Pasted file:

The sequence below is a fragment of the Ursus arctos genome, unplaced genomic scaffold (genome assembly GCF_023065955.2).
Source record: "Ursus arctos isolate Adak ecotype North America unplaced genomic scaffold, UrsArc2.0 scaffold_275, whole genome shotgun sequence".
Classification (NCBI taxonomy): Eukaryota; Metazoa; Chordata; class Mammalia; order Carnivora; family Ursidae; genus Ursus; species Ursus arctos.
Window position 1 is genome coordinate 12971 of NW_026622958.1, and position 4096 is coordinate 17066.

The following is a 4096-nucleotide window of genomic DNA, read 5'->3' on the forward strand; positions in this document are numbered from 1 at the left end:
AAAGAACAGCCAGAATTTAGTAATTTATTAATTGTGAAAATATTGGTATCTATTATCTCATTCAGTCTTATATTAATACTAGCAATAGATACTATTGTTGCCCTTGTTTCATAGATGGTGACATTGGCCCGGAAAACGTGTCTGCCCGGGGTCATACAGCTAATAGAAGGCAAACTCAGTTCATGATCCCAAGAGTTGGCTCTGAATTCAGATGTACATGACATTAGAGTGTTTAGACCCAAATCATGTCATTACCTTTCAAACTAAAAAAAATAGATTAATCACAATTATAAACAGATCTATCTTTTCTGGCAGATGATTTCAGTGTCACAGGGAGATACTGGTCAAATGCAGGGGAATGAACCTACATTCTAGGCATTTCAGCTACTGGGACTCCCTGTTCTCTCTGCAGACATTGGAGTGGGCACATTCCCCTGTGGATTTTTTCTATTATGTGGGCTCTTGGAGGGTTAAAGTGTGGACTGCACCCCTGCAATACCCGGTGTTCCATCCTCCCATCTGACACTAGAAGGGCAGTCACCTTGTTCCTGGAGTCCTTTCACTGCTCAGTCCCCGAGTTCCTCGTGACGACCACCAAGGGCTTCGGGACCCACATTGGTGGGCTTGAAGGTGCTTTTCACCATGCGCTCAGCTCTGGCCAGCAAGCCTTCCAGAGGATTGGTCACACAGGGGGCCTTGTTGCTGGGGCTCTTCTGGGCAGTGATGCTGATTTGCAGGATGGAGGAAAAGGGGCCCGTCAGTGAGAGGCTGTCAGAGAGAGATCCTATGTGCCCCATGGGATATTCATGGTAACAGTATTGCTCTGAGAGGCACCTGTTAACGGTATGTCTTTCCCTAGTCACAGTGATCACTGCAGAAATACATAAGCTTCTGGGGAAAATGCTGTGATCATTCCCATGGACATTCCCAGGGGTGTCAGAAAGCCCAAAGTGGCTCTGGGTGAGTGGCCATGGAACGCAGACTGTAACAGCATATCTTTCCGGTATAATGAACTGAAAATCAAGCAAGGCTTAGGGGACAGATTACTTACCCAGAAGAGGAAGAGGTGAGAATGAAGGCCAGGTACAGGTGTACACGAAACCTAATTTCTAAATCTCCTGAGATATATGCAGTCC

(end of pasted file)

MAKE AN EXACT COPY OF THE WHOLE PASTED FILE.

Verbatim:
The sequence below is a fragment of the Ursus arctos genome, unplaced genomic scaffold (genome assembly GCF_023065955.2).
Source record: "Ursus arctos isolate Adak ecotype North America unplaced genomic scaffold, UrsArc2.0 scaffold_275, whole genome shotgun sequence".
Classification (NCBI taxonomy): Eukaryota; Metazoa; Chordata; class Mammalia; order Carnivora; family Ursidae; genus Ursus; species Ursus arctos.
Window position 1 is genome coordinate 12971 of NW_026622958.1, and position 4096 is coordinate 17066.

The following is a 4096-nucleotide window of genomic DNA, read 5'->3' on the forward strand; positions in this document are numbered from 1 at the left end:
AAAGAACAGCCAGAATTTAGTAATTTATTAATTGTGAAAATATTGGTATCTATTATCTCATTCAGTCTTATATTAATACTAGCAATAGATACTATTGTTGCCCTTGTTTCATAGATGGTGACATTGGCCCGGAAAACGTGTCTGCCCGGGGTCATACAGCTAATAGAAGGCAAACTCAGTTCATGATCCCAAGAGTTGGCTCTGAATTCAGATGTACATGACATTAGAGTGTTTAGACCCAAATCATGTCATTACCTTTCAAACTAAAAAAAATAGATTAATCACAATTATAAACAGATCTATCTTTTCTGGCAGATGATTTCAGTGTCACAGGGAGATACTGGTCAAATGCAGGGGAATGAACCTACATTCTAGGCATTTCAGCTACTGGGACTCCCTGTTCTCTCTGCAGACATTGGAGTGGGCACATTCCCCTGTGGATTTTTTCTATTATGTGGGCTCTTGGAGGGTTAAAGTGTGGACTGCACCCCTGCAATACCCGGTGTTCCATCCTCCCATCTGACACTAGAAGGGCAGTCACCTTGTTCCTGGAGTCCTTTCACTGCTCAGTCCCCGAGTTCCTCGTGACGACCACCAAGGGCTTCGGGACCCACATTGGTGGGCTTGAAGGTGCTTTTCACCATGCGCTCAGCTCTGGCCAGCAAGCCTTCCAGAGGATTGGTCACACAGGGGGCCTTGTTGCTGGGGCTCTTCTGGGCAGTGATGCTGATTTGCAGGATGGAGGAAAAGGGGCCCGTCAGTGAGAGGCTGTCAGAGAGAGATCCTATGTGCCCCATGGGATATTCATGGTAACAGTATTGCTCTGAGAGGCACCTGTTAACGGTATGTCTTTCCCTAGTCACAGTGATCACTGCAGAAATACATAAGCTTCTGGGGAAAATGCTGTGATCATTCCCATGGACATTCCCAGGGGTGTCAGAAAGCCCAAAGTGGCTCTGGGTGAGTGGCCATGGAACGCAGACTGTAACAGCATATCTTTCCGGTATAATGAACTGAAAATCAAGCAAGGCTTAGGGGACAGATTACTTACCCAGAAGAGGAAGAGGTGAGAATGAAGGCCAGGTACAGGTGTACACGAAACCTAATTTCTAAATCTCCTGAGATATATGCAGTCC